, with admiration, I felt that I had not sufficiently explored my own position on the matter but have perhaps arrived at the state of death-consciousness that he distinguishes with the argument that we cannot truly savor life without a regular awareness of extinction. Yes, I recognize that, along with the natural human taste for a conclusion: there has been a beginning, which proposes an end. I am afraid of the run-up to death, because I have had to watch that. But I think that many of us who are on the last lap are too busy with the baggage of old age to waste much time anticipating the finishing line. We have to get used to being the person we are, the person we have always been, but encumbered now with various indignities and disabilities, shoved as it were into some new incarnation. We feel much the same, but clearly are not. We have entered an unexpected dimension; dealing with this is the new challenge.

The extent of the challenge depends on when and where you experience old age. Social context is crucial. You don’t want to be old when circumstances mean that anyone who doesn’t contribute but requires support is a drag, and there is therefore a grim logic in failing to sustain them. Nomadic groups existing at subsistence level did better without the encumbrance of anyone who couldn’t keep up. The district nurse in Ronald Blythe’s
Akenfield
talks of the Suffolk cottages in the last century where a decaying grandparent was stacked away somewhere and nudged toward the grave. The anthropologist Colin Turnbull has given a horrific account in
The Mountain People
of the Ik, a Ugandan tribe whose flexible way of life was curtailed, forcing them to live in one area with insufficient resources, at starvation level. The effect was the erosion of any care or concern for others, with the old forced to starve first, and children also (further stark logic: keep the breeding group alive, you can always make more children if things improve). But the old, in this corner of Uganda in the mid-twentieth century, were around forty; “old” is never a fixed feast.

There is anthropological evidence from elsewhere that in a hunter-gatherer society the old are valued simply for experience – they have a bank of hunter-gatherer knowledge. That again makes sense; you may not be all that fond of Granny, but she knows where to find those roots you need. Elephant groups also depend on the matriarch, it seems, to know where to head for water and for food; I like this elemental link with animal behavior.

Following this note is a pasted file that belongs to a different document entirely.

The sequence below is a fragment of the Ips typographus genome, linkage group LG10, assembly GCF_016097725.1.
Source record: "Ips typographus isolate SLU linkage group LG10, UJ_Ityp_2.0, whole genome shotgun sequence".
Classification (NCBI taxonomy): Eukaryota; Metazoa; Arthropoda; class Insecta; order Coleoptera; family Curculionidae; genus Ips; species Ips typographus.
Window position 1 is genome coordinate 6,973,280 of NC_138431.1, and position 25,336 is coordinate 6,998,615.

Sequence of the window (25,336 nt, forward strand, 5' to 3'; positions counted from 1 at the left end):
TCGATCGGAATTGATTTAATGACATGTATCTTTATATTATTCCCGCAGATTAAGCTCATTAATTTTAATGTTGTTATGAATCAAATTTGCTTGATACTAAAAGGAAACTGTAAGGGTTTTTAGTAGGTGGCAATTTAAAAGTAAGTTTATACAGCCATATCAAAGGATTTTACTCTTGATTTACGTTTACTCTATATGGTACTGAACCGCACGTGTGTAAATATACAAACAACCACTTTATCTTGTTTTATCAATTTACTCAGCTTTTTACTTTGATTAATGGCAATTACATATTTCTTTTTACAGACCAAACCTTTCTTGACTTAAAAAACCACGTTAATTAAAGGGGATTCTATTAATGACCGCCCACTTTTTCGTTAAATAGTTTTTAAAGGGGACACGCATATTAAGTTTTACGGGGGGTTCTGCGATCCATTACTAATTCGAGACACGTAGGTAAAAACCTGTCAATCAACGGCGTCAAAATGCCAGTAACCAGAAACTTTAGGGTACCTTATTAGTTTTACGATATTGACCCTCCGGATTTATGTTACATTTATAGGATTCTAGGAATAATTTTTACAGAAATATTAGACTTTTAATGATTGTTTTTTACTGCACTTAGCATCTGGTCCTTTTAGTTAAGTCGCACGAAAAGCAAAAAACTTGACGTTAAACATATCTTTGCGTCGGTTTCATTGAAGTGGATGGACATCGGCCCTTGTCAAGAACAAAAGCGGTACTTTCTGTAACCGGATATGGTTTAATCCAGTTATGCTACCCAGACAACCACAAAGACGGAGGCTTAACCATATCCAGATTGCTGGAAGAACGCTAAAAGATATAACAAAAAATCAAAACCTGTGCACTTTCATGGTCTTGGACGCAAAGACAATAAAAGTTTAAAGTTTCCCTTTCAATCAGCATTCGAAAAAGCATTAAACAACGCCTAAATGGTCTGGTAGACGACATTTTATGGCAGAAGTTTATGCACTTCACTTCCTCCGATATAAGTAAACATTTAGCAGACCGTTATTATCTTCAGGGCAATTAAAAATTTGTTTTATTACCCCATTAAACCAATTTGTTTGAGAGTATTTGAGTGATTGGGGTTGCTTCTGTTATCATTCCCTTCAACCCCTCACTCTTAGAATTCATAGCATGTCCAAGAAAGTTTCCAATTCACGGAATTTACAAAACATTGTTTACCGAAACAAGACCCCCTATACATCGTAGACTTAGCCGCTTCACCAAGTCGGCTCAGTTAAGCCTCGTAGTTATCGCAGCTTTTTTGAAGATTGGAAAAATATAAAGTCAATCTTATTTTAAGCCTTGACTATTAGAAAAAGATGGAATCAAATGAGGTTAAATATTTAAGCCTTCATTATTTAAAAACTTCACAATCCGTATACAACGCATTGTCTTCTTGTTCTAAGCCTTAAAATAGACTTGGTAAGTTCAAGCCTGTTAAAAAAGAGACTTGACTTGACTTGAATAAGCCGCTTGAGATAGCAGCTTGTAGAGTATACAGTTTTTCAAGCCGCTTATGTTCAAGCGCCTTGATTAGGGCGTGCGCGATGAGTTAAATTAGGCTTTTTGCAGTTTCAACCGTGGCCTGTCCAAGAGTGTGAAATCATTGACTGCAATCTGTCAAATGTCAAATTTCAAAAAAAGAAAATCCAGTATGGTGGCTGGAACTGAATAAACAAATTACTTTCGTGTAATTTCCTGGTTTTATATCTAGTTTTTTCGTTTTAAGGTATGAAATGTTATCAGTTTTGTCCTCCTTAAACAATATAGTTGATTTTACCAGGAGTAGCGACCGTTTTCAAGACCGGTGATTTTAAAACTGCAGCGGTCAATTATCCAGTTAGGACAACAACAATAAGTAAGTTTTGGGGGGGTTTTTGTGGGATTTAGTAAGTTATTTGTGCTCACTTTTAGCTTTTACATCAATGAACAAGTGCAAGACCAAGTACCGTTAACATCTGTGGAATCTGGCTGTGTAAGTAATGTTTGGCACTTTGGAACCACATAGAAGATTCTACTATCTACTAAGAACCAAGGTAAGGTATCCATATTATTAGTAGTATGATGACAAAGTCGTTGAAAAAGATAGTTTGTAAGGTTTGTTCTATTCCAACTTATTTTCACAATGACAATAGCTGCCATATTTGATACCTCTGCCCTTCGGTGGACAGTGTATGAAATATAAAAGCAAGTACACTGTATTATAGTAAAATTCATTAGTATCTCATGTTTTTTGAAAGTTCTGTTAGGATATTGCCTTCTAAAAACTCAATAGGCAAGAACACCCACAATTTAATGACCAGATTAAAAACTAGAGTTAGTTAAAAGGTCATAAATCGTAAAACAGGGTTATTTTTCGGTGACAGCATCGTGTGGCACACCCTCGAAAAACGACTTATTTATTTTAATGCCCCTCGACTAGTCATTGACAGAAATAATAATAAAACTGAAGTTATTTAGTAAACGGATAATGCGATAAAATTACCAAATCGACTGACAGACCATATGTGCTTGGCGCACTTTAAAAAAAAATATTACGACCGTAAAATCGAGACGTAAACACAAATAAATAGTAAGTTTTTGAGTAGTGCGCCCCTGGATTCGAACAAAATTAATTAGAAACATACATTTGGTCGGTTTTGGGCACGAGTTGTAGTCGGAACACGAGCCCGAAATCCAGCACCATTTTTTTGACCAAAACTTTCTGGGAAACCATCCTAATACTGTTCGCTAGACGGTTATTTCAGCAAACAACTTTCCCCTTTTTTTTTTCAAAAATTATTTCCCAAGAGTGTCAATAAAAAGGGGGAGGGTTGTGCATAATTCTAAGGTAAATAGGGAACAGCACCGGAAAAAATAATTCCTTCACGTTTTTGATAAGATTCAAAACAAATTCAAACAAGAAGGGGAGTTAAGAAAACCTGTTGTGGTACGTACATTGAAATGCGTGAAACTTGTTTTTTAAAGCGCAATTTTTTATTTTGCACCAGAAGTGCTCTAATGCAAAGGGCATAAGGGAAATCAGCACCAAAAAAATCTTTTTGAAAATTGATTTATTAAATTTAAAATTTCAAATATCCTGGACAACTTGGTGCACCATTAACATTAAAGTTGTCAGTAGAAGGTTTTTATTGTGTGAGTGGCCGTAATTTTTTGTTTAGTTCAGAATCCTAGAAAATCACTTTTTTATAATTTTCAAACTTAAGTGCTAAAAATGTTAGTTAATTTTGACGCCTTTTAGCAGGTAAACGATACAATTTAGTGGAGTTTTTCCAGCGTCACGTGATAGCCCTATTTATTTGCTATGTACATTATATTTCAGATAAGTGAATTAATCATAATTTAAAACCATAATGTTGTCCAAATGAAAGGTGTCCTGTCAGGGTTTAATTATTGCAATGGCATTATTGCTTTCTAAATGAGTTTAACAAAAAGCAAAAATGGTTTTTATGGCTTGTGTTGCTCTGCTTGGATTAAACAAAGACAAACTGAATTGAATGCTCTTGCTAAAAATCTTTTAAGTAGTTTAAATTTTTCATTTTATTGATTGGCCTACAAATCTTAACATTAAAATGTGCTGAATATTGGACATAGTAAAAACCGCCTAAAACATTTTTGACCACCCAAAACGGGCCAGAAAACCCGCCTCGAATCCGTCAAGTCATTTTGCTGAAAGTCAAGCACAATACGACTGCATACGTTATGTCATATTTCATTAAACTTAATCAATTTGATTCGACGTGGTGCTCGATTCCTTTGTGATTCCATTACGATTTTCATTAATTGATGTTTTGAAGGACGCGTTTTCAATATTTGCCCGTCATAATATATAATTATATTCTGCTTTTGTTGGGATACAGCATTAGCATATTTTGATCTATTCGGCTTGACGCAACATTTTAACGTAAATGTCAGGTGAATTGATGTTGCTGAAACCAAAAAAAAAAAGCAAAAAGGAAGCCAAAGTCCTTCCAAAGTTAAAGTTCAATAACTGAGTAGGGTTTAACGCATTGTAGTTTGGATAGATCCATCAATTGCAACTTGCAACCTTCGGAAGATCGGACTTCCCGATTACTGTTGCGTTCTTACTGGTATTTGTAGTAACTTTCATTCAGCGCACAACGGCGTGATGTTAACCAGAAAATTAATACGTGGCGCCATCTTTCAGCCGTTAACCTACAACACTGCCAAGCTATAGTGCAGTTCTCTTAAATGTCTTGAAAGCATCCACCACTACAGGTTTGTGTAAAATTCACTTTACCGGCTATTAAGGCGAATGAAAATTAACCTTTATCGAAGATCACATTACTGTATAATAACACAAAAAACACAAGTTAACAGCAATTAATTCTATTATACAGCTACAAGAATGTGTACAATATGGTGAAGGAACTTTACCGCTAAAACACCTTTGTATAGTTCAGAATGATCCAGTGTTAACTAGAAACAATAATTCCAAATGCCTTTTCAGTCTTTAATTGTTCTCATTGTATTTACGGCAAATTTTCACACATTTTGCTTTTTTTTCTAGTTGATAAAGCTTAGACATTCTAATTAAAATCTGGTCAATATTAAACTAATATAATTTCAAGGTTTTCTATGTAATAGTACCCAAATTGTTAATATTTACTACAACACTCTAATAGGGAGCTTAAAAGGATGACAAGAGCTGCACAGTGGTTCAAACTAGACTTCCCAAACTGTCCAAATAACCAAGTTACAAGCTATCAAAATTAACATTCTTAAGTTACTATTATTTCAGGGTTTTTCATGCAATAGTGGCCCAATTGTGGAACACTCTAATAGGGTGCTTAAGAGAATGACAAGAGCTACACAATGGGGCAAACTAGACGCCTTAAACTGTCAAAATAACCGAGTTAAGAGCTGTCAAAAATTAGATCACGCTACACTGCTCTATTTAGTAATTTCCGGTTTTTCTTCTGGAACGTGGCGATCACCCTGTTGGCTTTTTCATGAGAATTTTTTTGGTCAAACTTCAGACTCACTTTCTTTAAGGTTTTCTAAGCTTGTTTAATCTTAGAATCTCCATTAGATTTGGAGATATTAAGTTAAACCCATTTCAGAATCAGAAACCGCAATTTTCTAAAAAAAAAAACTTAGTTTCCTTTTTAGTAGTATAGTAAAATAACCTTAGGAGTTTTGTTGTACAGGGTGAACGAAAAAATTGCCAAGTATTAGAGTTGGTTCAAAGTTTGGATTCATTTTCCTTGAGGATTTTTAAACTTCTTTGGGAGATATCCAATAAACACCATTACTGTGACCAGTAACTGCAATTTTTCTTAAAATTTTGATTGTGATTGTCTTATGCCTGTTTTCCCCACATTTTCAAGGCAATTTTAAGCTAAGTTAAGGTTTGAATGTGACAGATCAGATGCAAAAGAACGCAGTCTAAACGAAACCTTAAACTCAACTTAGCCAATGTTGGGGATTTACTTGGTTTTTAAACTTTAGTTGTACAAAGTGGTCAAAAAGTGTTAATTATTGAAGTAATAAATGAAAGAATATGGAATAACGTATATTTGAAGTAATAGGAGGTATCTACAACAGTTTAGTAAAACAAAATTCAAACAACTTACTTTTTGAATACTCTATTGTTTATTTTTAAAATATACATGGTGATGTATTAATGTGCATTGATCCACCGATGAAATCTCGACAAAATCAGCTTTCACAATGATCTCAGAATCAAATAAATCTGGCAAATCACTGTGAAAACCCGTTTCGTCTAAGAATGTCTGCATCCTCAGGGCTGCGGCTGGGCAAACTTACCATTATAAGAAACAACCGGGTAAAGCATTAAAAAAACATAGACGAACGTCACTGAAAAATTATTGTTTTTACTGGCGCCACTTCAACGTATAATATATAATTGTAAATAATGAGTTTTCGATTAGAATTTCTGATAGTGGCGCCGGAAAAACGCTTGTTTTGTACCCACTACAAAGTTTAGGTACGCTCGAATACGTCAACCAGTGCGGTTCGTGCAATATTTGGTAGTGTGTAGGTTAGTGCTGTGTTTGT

Things aren’t quite like this in a world powered by technology; just as well that increased affluence means that nobody disposes of the aged just because they can’t cope with a computer or a cell phone. Rather the contrary; at the time of writing there is a heated debate about the quality of care for the elderly in hospitals, and a scandal about conditions in a failing group of residential homes for old people. Things can go wrong, but it is beyond question that society assumes a responsibility toward the old; you don’t leave them by the wayside, you don’t push them into a cupboard and forget to feed them.

This may not be due entirely to a more enlightened attitude. Old age is the new demographic, and you can’t ignore the problems created by a group that has been getting steadily larger – alarmingly larger if you are in the business of allocating national expenditure. The poor have always been with us, and now the old are too.

We have not been, in the past, and we are not so much around still in some parts of the developing world. But in the West we are entrenched, bolstered by our pensions, brandishing our senior discount passes, cluttering up the doctors’offices, with an average life expectancy of around eighty. But our experience is one unknown to most of humanity, over time. We are the pioneers, as an established social group gobbling up benefits and giving grief to government agencies. Before the early modern period, as historians like to call it, before the sixteenth century, few people saw fifty, let alone eighty. Scroll back, and average life expectancy diminishes century by century; two thousand years ago, it stood at around twenty-five. That said, the old have always been around – it seems that perhaps eight percent of the population of medieval England was over sixty – but not as a significant demographic group, rather as noticeable individuals. And sixty today is not seen as old.